Suffolk district's obesity problem

HEALTH experts last night warned that one in five people living in parts of west Suffolk are now clinically obese.The shocking findings emerged in a report compiled by the Department of Health which showed the scale of the obesity problem in the Forest Heath area.

HEALTH experts last night warned that one in five people living in parts of west Suffolk are now clinically obese.

The shocking findings emerged in a report compiled by the Department of Health which showed the scale of the obesity problem in the Forest Heath area.

Officers at Forest Heath District Council, which covers towns such as Mildenhall, Newmarket and Brandon, are now pouring over the report's findings to decide on the best course for tackling the issue.

The report also found a quarter of all Forest Heath adults smoke, 75% fail to consume the recommended five portions of fruit and vegetables and one in seven people are classed as binge drinkers.


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Susan Vincent, chairman of the council's health working group, said the report showed the importance of building on health initiatives already in place across the district.

She said: “Although we don't have a health responsibility we are responsible for encouraging people to live healthier lives.

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“For example we've had a number of health fairs which have been very well attended and we hope to build upon.”

She said today's committee meeting would help identify ways to tackle the region's obesity problems.

The report, which identifies four main areas of concern, said: “The health summary gives us the information outlined in the key points in comparison to the England averages.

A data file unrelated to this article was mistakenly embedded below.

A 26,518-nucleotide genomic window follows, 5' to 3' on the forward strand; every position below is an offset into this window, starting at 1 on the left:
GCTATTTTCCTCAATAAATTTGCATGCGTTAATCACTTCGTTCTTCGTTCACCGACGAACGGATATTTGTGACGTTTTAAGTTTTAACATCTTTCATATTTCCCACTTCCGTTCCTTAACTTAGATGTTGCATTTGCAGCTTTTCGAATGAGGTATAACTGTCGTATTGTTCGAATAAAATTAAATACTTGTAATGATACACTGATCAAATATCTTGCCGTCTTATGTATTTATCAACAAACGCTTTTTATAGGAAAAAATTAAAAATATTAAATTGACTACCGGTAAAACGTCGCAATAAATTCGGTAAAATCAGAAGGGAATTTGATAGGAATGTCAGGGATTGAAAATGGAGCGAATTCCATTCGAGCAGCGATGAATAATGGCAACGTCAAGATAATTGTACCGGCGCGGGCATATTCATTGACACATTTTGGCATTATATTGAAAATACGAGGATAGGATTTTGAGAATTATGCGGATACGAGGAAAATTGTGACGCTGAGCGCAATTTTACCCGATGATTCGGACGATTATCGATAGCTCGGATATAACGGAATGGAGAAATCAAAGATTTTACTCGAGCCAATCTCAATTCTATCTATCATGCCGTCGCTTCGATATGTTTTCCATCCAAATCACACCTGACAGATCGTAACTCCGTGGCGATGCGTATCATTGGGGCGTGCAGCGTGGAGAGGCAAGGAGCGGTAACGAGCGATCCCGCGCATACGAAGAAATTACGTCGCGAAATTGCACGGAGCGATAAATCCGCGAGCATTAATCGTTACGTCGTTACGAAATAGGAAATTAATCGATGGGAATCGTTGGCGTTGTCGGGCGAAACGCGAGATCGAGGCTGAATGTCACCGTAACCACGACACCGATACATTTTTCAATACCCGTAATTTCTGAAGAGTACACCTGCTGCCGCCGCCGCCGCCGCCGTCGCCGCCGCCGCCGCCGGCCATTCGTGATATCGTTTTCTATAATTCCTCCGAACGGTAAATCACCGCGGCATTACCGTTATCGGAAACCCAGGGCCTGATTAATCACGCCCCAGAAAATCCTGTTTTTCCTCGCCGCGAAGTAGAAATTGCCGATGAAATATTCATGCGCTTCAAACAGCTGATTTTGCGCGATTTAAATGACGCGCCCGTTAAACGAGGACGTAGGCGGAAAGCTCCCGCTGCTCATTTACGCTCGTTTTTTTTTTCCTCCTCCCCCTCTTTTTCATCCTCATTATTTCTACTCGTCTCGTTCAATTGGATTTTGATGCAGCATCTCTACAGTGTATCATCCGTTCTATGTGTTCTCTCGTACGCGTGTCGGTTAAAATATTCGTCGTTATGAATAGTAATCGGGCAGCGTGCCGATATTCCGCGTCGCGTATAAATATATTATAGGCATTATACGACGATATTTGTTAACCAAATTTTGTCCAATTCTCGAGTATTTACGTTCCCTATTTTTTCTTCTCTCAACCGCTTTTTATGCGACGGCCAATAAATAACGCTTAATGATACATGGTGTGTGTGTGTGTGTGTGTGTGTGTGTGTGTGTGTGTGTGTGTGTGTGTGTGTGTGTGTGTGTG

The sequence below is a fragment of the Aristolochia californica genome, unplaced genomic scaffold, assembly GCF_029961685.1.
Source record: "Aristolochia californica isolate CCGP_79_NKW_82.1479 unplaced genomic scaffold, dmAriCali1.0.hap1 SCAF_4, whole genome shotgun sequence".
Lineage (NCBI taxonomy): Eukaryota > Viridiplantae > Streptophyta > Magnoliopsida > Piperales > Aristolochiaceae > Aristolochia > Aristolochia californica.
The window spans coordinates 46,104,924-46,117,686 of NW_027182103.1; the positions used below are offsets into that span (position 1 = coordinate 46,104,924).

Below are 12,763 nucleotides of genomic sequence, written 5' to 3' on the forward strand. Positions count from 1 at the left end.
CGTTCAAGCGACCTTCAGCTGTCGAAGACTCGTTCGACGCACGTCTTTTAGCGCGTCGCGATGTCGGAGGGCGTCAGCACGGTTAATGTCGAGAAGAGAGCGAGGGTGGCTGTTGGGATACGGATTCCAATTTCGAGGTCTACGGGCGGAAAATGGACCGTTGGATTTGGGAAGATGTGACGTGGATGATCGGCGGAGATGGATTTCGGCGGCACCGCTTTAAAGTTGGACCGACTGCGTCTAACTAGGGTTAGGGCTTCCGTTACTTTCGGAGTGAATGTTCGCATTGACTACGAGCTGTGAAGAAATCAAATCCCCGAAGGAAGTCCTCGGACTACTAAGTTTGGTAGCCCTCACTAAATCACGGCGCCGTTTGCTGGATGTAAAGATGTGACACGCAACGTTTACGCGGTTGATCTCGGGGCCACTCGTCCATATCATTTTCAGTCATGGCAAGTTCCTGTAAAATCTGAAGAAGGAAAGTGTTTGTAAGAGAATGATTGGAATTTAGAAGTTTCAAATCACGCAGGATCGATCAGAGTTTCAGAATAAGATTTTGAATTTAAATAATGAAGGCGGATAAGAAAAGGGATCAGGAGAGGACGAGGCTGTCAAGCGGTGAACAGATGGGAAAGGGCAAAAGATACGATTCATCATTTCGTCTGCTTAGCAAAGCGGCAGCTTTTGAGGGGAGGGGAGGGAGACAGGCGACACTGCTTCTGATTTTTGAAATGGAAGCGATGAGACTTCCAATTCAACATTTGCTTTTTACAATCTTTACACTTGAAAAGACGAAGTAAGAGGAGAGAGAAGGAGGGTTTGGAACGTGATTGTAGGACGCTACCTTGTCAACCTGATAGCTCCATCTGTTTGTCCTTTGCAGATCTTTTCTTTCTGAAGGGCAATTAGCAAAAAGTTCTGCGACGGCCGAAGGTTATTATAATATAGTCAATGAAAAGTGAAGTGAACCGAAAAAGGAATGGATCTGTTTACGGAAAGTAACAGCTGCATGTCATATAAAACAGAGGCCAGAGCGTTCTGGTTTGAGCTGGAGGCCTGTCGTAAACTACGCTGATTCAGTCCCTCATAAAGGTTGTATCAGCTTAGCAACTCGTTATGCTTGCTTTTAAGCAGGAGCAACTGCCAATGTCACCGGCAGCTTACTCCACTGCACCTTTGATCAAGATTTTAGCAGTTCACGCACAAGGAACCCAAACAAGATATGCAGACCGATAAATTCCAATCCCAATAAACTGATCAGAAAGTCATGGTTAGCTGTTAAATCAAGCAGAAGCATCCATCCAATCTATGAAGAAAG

“We can see from the information that the main areas for Forest Heath are obese adults, female life expectancy, cancer deaths and road injury deaths.”

Norman Foster, of the Suffolk Primary Care Trust public health team specialises in obesity, issued a word of caution on the Department of Health figures.

“I wouldn't single out Forest Heath because this is a national issue and these figures are based on estimates,” he said.

“What we do know from data on child obesity is that it affects children across Suffolk.

“Obesity doesn't follow the normal rules and often there is no particular pattern. That's why we are launching a number of interventions across the county.

“It is a difficult issue because it is multi-faceted. People need to take responsibility and they need support not just from the health services but also like our partners in the district council.

“Together we need to encourage people to exercise and eat sensibly.”

Members of Forest Heath's health working group will consider the report today and decide which areas to give priority to.

Earlier this month, figures produced by Suffolk PCT showed that a third of 10 and 11-year-olds in the county were overweight or obese.

will.clarke@eadt.co.uk

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